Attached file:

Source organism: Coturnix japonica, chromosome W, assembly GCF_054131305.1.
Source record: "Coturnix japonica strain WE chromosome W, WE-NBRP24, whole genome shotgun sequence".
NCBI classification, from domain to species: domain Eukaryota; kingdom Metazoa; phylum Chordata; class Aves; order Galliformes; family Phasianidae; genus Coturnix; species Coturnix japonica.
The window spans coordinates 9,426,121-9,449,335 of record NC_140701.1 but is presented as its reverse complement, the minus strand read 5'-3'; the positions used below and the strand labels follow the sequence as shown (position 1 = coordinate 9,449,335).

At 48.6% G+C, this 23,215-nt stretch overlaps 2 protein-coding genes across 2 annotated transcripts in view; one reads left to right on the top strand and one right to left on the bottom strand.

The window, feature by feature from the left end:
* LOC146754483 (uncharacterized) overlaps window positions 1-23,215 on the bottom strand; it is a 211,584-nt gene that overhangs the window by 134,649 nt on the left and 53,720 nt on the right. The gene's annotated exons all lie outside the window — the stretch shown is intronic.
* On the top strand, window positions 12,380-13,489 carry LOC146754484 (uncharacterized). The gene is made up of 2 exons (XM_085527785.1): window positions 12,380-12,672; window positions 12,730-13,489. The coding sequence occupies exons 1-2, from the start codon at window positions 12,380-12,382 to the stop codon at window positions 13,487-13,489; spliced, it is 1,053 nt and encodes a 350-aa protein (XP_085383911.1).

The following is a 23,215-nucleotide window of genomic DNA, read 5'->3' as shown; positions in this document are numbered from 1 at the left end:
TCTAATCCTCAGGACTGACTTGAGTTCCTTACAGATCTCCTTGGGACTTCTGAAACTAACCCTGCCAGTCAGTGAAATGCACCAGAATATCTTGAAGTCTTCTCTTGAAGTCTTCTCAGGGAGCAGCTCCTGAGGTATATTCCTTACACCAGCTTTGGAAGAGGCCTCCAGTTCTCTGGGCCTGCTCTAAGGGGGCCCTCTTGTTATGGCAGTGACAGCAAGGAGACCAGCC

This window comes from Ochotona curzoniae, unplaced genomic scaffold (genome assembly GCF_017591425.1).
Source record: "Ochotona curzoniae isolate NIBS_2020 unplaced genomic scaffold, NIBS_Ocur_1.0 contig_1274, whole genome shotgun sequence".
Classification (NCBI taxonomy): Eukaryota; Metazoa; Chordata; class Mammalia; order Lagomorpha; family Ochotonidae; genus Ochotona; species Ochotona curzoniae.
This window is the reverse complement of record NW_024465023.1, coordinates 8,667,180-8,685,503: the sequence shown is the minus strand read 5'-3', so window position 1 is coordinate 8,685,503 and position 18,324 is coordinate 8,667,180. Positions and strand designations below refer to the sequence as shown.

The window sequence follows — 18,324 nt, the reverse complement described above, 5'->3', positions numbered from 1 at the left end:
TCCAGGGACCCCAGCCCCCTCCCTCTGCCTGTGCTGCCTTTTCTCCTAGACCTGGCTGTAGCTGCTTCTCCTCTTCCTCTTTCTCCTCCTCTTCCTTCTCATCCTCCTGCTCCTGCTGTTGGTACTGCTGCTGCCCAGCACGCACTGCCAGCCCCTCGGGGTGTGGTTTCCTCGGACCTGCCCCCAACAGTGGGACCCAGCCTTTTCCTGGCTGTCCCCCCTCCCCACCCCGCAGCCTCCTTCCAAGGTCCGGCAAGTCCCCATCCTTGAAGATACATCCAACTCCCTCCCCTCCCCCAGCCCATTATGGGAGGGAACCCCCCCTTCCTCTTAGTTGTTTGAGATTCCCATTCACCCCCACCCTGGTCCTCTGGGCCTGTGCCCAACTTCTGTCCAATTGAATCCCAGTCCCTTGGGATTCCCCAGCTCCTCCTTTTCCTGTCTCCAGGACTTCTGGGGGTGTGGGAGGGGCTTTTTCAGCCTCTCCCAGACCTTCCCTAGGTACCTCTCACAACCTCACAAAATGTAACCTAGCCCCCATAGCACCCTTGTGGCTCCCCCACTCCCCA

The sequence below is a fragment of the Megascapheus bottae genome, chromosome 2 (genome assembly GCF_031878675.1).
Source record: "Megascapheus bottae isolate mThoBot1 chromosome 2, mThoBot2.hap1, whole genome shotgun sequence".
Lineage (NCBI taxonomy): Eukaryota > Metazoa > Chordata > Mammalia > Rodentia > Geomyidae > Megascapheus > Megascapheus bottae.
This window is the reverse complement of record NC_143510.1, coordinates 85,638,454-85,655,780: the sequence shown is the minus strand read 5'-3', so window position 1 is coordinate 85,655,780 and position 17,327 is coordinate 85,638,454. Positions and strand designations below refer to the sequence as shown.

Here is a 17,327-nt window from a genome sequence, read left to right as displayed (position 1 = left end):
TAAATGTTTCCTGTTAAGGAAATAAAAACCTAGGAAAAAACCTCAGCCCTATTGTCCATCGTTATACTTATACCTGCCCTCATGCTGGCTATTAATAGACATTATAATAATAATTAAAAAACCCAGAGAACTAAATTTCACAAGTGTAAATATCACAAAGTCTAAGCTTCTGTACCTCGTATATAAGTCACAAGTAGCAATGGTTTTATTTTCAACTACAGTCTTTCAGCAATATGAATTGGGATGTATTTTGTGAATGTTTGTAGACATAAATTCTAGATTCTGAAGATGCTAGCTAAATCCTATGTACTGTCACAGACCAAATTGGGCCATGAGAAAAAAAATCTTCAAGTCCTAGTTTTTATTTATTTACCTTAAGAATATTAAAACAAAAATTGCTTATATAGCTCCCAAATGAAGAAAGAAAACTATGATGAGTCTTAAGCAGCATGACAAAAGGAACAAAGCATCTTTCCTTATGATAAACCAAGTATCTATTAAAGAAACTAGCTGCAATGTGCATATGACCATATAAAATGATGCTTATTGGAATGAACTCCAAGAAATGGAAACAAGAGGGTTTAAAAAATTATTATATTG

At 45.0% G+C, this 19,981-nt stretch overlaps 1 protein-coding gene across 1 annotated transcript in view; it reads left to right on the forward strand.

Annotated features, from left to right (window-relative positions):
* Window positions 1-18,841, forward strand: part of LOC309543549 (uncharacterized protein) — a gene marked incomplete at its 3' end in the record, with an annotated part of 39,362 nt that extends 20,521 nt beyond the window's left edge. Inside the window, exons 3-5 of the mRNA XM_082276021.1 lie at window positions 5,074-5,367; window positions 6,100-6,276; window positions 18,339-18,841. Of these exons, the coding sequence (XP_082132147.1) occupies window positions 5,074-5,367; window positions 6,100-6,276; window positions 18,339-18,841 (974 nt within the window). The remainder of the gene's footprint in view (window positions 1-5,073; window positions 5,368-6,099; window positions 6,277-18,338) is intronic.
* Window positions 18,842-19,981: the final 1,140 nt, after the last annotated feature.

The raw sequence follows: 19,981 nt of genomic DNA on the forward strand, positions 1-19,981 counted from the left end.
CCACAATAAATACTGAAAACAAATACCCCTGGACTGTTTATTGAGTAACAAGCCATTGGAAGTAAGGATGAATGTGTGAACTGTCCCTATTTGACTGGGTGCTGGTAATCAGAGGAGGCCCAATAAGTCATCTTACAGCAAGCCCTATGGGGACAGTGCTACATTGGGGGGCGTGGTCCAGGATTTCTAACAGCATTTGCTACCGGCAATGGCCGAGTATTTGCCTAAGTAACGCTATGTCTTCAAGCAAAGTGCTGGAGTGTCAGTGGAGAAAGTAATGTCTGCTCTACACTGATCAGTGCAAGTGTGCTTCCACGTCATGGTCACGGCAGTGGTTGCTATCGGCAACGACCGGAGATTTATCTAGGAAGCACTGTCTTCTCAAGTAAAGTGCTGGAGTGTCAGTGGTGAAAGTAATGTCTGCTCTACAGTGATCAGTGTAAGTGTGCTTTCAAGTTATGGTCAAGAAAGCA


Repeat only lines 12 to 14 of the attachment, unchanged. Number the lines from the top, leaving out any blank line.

Source record: "Ochotona curzoniae isolate NIBS_2020 unplaced genomic scaffold, NIBS_Ocur_1.0 contig_1274, whole genome shotgun sequence".
Classification (NCBI taxonomy): Eukaryota; Metazoa; Chordata; class Mammalia; order Lagomorpha; family Ochotonidae; genus Ochotona; species Ochotona curzoniae.
This window is the reverse complement of record NW_024465023.1, coordinates 8,667,180-8,685,503: the sequence shown is the minus strand read 5'-3', so window position 1 is coordinate 8,685,503 and position 18,324 is coordinate 8,667,180. Positions and strand designations below refer to the sequence as shown.